Brazil's top electoral court on Tuesday delayed proceedings in a landmark trial about illegal campaign funding that could lead to the removal of President Michel Temer less than a year after he took over from impeached leftist Dilma Rousseff, and 18 months before the 2018 presidential election.
The Supreme Electoral Tribunal (TSE) decided to postpone a verdict until at least May to hear additional witnesses, including former finance minister Guido Mantega, which plays into Temer's defense strategy of dragging out the case so he can stay in office.
It is the first time the TSE will decide on the mandate of a sitting president. If the seven-justice tribunal decides that Rousseff and Temer, her running mate, used illegal donations to fund their 2014 campaign, it could annul the election result and remove the conservative president from office.
Congress would then have 30 days to elect a successor, plunging Latin America's largest nation deeper into the political instability that has prolonged its worst recession on record.
The court granted a request by Rousseff's defense team for Mantega to defend himself before the tribunal against allegations he raised illegal funds for her 2014 campaign.
It also granted a prosecutor's request to call Rousseff strategist Joao Santana as a witness, following allegations that 20 million Reais (US$6.4 million) of his fees were paid offshore by engineering conglomerate Odebrecht.
The three political parties involved - the Workers Party, the PMDB and PSDB - were also given another five days to present their arguments.
With the new proceedings, there is no way of knowing when this trial will be over, said Temer lawyer Gustavo Guedes. The strategy of Temer's legal team is to delay proceedings as long as possible and appeal any adverse ruling to the Supreme Court so the case is not decided until after the next presidential election in October 2018, sparing him removal from office.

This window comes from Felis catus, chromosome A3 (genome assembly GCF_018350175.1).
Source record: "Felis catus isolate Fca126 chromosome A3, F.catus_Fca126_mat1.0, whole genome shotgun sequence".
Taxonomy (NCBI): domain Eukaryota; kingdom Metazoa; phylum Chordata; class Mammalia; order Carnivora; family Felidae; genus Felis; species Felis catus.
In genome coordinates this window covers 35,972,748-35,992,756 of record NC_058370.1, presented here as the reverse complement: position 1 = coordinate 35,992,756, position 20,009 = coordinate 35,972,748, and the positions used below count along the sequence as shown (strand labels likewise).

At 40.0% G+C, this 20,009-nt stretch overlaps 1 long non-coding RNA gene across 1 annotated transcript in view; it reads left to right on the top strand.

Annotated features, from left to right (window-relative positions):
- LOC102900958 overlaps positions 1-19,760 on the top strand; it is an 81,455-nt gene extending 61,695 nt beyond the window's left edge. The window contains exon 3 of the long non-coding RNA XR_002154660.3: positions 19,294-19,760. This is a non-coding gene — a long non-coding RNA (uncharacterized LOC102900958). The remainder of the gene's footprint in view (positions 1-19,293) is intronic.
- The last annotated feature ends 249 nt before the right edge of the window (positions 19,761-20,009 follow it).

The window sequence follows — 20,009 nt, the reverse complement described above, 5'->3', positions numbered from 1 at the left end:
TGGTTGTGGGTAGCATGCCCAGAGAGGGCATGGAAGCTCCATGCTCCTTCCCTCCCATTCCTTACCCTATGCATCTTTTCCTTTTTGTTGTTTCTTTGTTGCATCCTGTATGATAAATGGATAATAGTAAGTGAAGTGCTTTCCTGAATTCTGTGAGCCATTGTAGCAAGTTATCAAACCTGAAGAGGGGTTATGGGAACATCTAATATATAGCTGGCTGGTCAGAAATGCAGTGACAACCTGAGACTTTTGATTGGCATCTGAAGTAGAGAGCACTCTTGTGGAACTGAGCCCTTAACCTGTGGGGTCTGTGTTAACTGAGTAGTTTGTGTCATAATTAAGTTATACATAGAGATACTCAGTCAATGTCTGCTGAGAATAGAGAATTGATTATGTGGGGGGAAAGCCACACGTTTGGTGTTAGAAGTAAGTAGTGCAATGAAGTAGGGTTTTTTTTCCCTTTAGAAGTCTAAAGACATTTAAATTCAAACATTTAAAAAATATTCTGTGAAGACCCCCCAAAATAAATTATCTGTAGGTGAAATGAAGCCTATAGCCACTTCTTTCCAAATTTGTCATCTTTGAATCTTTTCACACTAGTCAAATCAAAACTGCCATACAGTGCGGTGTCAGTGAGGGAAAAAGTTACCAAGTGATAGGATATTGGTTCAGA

The TSE judge given the task of studying the case, Herman Benjamin, is expected to seek to annul the 2014 election. He criticized the delay in a case that was opened two-and-a-half years ago.
The 2014 election will go down as the longest in Brazilian history, Benjamin told the court. We can't turn this into an endless trial. We can't hear everybody. We can't hear Adam and Eve and the serpent.
However the prospect of removing a second president in less than a year is sure to stir political turbulence, just as Brazil’s economy is showing tentative signs of emerging from its worst recession on record.
“It would create more confusion,” ex president Fernando Henrique Cardoso, of the PSDB party, warned in a radio interview on Monday, urging the court not to make a decision that would scare off investment.
Among possible outcomes, the court could decide to throw out the case because Rousseff is no longer in office or declare her election victory void but decide that Temer had no responsibility in the illegal funding.
Temer is currently serving the third year of Rousseff's second four-year term. If a president is removed in the last two years of a four-year term, Congress would get to pick the successor rather than via a popular vote. His coalition hold a majority in Congress, which would enable him to stay in office.